I think it’s important for us to understand what really happened in the death of Jesus for a number of reasons, not the least of which is the sad history of anti-Semitism among Christians. For too long it was acceptable to utter the familiar refrain, “The Jews killed Christ.” And for too long many Christians used this as an excuse to persecute Jews who lived centuries after the death of Jesus, and who therefore had nothing to do with his death. Yes, some Jews were involved in the death of Jesus, mostly the leaders of Jerusalem. But Pontius Pilate alone had the authority to crucify Jesus. According to the Gospels, the majority of Jews who had any awareness of Jesus’s death were grieved, not glad. If we blame “the Jews” for the death of Christ, we’re making a mistake.
And, of course, we’re also missing the main point of Jesus’s sacrifice. He did not die primarily as a helpless victim of Roman or Jewish injustice. He chose to die on the cross in faithfulness to the Father’s will and so as to bear the sin of the world. If anyone is to blame for the death of Jesus, it’s those of us who are sinners, which, by the way, means all of us. Thus, as we look upon Jesus’s death, we join the women of Jerusalem in weeping, not only for Jesus, but also for ourselves. In the death of Jesus we see what we deserve and we rightly feel appalled. Then the mystery of grace astounds us. We realize that Jesus is bearing our sin so that we might be forgiven, that he is dying in our place so that we might live in his place. We sense the wonder expressed in 2 Corinthians 5:21: “For our sake [God] made [Christ] to be sin who knew no sin, so that in him we might become the righteousness of God.” How amazing!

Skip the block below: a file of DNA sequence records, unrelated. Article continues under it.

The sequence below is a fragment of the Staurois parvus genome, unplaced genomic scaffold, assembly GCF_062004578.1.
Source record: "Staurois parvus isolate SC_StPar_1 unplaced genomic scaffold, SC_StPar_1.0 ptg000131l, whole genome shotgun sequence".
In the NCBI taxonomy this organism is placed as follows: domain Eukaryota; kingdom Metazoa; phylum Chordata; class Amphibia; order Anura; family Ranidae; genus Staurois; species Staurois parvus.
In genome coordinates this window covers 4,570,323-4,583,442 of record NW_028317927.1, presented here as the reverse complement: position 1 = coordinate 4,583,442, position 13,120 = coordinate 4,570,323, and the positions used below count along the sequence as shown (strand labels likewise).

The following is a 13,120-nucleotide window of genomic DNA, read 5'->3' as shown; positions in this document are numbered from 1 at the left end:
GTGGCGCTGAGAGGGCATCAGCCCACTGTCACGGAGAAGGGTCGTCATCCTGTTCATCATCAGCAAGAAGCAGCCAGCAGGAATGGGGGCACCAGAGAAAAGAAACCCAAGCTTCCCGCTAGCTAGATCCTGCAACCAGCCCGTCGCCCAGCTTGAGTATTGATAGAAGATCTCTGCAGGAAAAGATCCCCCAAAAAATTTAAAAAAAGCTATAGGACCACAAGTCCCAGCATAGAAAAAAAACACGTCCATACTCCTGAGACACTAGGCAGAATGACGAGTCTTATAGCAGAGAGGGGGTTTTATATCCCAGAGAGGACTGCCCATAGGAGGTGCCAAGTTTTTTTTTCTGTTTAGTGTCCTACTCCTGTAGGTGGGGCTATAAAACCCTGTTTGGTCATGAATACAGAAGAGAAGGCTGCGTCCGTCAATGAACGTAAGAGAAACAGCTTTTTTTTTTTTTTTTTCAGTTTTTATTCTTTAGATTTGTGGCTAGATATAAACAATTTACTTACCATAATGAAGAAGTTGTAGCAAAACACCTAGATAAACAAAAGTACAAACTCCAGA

QUESTIONS TO CONSIDER:
Does anything I have written here feel unexpected to you? Does it even seem wrong? Why or why not?
As you look in your Spirit-led imagination upon the passion of Jesus, how do you respond? What do you think? What do you feel?
Gracious God, to whatever extent there are remnants of anti-Semitism in me, please forgive me and cleanse my mind and heart. Help me not to blame others for the death of Jesus, but to see my own sin as sending him to the cross. Even more, help me to grasp the mystery of your grace, to see in the death of Jesus that which gives me life. May my weeping over the suffering of Jesus, and my sorrow over my own sin, turn to joy when I recognize the majesty of your mercy. Amen.
Explore more at the Theology of Work Project online commentary: Reconciling the Whole World (2 Corinthians 5:16–21)
Dr. Mark D. Roberts is a Senior Strategist for Fuller’s Max De Pree Center for Leadership, where he focuses on the spiritual development and thriving of leaders. He is the principal writer of the daily devotional, Life for Leaders, and the founder of the De Pree Center’s Flourishing in the Third Third of Life Initiative. Previously, Mark was the Executive Director of the De Pree Center, the lead pastor of a church in Southern California, and the Senior Director of Laity Lodge in Texas. He has written eight books, dozens of articles, and over 2,500 devotions that help people discover the difference God makes in their daily life and leadership. With a Ph.D. in New Testament from Harvard, Mark teaches at Fuller Seminary, most recently in his D.Min. cohort on “Faith, Work, Economics, and Vocation.” Mark is married to Linda, a marriage and family counselor, spiritual director, and executive coach. Their two grown children are educators on the high school and college level.